How did your interdisciplinary pursuit of a double major affect the development of your own creative voice? I learned a lot while participating in two different media—while they are both very visual in nature, they interact with their audiences in different ways. I was able to discover a lot about what made each medium strong within their own specific capabilities. My double major was an amazing opportunity to meet a lot of creative people who are really good at what they do and who are really good at a variety of disciplines. I was able to interact with not only screenwriters and cinematographers, but also programmers and engineers. My eyes were really opened to how the media landscape is growing and what sort of opportunities are presenting themselves outside of traditional media. I think a large part of my creative voice was influenced by the community that I was able to surround myself with. The Class of 2015 were some truly amazing students whom I was honored to get to know. And, thanks to SCA’s focus on putting you in situations where you’re collaborating with your peers, which is something that the film and games fields absolutely require, I was able to learn more from my peers and be exposed to new ideas.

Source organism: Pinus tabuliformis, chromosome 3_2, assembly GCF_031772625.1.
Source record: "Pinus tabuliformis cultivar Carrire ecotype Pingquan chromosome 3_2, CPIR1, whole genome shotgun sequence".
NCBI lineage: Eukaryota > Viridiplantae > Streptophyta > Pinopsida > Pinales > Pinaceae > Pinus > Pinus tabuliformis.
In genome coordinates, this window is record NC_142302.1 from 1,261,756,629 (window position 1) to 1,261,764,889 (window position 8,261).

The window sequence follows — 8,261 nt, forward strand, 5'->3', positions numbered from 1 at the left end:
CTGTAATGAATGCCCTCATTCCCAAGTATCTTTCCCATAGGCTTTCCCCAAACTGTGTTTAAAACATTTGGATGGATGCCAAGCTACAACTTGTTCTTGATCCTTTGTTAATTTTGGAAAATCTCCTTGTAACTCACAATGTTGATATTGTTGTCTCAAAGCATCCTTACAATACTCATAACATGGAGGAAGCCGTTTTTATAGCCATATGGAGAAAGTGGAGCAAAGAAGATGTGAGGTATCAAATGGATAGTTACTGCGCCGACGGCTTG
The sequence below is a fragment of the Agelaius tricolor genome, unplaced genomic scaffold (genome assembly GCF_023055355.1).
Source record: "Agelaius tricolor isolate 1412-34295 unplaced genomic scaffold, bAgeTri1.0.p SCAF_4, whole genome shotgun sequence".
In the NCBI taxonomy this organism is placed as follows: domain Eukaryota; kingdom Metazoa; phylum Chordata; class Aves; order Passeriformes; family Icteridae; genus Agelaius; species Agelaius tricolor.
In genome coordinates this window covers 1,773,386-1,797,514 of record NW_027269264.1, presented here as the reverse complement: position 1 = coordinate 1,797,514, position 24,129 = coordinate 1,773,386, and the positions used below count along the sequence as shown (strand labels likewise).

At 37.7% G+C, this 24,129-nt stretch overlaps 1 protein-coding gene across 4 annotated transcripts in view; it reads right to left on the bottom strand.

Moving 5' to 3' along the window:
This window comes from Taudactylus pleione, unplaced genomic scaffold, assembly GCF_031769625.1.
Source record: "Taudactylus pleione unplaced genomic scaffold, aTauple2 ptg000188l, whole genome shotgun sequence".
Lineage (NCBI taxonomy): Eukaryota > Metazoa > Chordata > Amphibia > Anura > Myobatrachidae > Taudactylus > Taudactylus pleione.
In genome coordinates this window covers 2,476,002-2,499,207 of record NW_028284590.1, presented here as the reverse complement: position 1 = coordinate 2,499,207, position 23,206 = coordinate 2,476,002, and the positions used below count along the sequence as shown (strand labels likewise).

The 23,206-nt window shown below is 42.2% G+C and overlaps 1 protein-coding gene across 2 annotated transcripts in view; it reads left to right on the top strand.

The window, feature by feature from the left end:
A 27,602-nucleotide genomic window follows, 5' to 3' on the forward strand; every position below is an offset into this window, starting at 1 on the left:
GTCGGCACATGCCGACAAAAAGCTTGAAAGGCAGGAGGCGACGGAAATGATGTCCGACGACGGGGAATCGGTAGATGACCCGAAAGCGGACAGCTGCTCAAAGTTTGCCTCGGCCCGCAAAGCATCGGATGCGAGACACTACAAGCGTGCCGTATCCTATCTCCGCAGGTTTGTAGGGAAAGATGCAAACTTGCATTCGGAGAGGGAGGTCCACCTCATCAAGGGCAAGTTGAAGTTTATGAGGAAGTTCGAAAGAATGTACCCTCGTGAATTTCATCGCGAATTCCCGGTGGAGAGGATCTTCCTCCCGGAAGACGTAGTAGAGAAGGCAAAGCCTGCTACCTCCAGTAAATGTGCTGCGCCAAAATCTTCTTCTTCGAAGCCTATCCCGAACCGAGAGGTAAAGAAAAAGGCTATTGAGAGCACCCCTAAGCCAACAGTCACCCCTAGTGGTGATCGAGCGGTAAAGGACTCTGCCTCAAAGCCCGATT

In the context of your post-grad life and career, do you see an integration of your passion for both writing and games? A writer needs to understand the construction of a narrative and that skill set has in turn transferred over to pretty much everything that I work on. Whether working with code or a camera shot, I’ve learned the importance of effective communication with your audience. My team is just finishing up a multi-player game titled EctoPlaza, which is coming out this summer on the Nintendo eShop. While you might think that a multi-player title would be relatively sparse on narrative, myself and the team as a whole took great efforts to inject it with as much life and personality as possible. We put in details that we’re not explicitly calling out but we hope will inform the tone of the game and the overall experience of the players. I think in whatever you’re doing, even if you’re delivering a presentation at a team meeting, you’re always telling a story. Being able to have that tool set of knowing what works, what’s engaging, and how to effectively communicate a point will always be useful regardless of the medium.